Federal Court Rejects Refugee Status For Teen South Korean Twins

Federal court rejects refugee status for teen South Korean twins

By Carlito Pablo
The Georgia Straight
February 25, 2010

A Federal Court judge has upheld a decision to deny refugee status to 17-year-old twin brothers.

Unless the ruling is overturned or the minister of immigration exercises discretion to let them stay in Canada, the two B.C. boys will be deported to South Korea even though they hardly speak Korean and are unfamiliar with the culture there.

Despite ruling against the appeal of brothers Jae Wook Kim and Hyun Wook Kim, Judge Michel Shore noted in his February 12, 2010, decision that this case demonstrates the fragility of the human condition of two siblings who do not want to be separated.

The Kims were born in Seoul, South Korea, and their family moved to Hong Kong when they were about four years old, according to the ruling. Their father died in 2000 and left a large debt. Unable to care for them, their mother sent them to family friends, the Lees, in Canada. They arrived with student visas in 2004.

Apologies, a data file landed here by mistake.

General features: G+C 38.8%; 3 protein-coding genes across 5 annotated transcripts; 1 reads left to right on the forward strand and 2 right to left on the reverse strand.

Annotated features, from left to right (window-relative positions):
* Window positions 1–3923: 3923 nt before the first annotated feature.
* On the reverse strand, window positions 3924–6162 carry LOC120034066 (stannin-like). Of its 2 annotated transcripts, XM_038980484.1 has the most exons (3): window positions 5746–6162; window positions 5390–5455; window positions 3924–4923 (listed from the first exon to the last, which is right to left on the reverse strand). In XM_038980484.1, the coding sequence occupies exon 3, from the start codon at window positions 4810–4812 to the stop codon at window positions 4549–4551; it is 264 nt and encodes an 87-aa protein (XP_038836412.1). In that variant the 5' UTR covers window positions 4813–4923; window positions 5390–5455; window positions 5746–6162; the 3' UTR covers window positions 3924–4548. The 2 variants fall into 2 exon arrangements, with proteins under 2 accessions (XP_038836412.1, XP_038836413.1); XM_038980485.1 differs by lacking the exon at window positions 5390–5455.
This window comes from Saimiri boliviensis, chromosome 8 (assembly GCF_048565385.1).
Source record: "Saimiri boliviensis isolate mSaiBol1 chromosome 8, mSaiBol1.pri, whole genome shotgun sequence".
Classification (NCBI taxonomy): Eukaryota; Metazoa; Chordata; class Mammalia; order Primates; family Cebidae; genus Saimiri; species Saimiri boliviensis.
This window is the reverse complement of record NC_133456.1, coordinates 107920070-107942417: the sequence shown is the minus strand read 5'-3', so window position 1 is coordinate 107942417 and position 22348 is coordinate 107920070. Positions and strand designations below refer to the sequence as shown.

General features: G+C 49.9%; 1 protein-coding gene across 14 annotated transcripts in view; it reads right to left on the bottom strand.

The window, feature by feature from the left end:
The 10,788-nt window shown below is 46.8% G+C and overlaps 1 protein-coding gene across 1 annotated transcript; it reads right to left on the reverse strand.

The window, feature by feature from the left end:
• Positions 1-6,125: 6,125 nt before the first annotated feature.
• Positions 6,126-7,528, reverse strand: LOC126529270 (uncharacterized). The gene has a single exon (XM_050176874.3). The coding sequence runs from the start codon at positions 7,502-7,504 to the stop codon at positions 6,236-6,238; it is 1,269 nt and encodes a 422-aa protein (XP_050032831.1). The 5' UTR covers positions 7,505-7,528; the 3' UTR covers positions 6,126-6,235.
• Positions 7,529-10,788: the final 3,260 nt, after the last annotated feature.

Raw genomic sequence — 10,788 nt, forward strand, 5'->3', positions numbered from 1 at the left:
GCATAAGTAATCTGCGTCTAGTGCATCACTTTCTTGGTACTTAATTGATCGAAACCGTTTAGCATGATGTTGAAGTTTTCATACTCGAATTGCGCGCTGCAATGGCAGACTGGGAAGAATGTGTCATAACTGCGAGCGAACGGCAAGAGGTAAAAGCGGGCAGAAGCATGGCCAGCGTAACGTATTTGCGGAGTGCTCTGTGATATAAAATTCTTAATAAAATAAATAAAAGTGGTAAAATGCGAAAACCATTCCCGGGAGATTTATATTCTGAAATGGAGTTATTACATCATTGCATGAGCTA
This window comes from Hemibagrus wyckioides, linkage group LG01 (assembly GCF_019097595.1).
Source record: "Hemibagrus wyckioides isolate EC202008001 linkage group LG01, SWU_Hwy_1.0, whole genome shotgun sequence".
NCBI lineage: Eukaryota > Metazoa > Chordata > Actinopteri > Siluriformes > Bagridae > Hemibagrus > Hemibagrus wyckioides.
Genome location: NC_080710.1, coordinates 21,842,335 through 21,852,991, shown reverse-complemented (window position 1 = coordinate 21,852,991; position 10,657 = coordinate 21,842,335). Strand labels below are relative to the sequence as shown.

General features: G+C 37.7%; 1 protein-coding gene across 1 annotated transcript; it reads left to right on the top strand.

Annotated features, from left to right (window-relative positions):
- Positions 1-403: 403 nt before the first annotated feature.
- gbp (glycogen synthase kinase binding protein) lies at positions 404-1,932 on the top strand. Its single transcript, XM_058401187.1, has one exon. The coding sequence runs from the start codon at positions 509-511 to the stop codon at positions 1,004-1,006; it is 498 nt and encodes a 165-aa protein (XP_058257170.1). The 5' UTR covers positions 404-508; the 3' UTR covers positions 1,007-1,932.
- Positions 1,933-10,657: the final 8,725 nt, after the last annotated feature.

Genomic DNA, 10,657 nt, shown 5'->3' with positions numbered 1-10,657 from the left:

Problems soon arose, as the Lees spoke little English and the Kims spoke little Korean. In 2005 they ran away, and they were later put under the care of the B.C. Ministry of Children and Family Development. In 2008, they applied for refugee status. At present, theyre living in a foster home.

Last year, the Refugee Protection Division of the Immigration and Refugee Board denied their application. The brothers appealed the decision to the Federal Court of Canada.

Shore sustained the RPDs judgment that the twins do not meet the criteria for refugee protection set out under the Immigration and Refugee Protection Act because they dont face any threat of persecution.

However, Shore also noted in his decision that the same division judgment pointed out that its in the best interest of the children for them to remain in Canada.

Shore stated that he agrees with the divisions recommendation that the case be considered by the immigration minister on humanitarian and compassionate grounds, a discretionary power that neither the RPD nor the Federal Court possesses.

A Straight request for comment from Immigration Minister Jason Kenney was denied. Vancouver-based Citizenship and Immigration Canada spokesperson Johanne Nadeau said in a phone interview that its up to applicants to prove their cases can be covered by an exemption to the laws requirements due to humanitarian and compassionate reasons.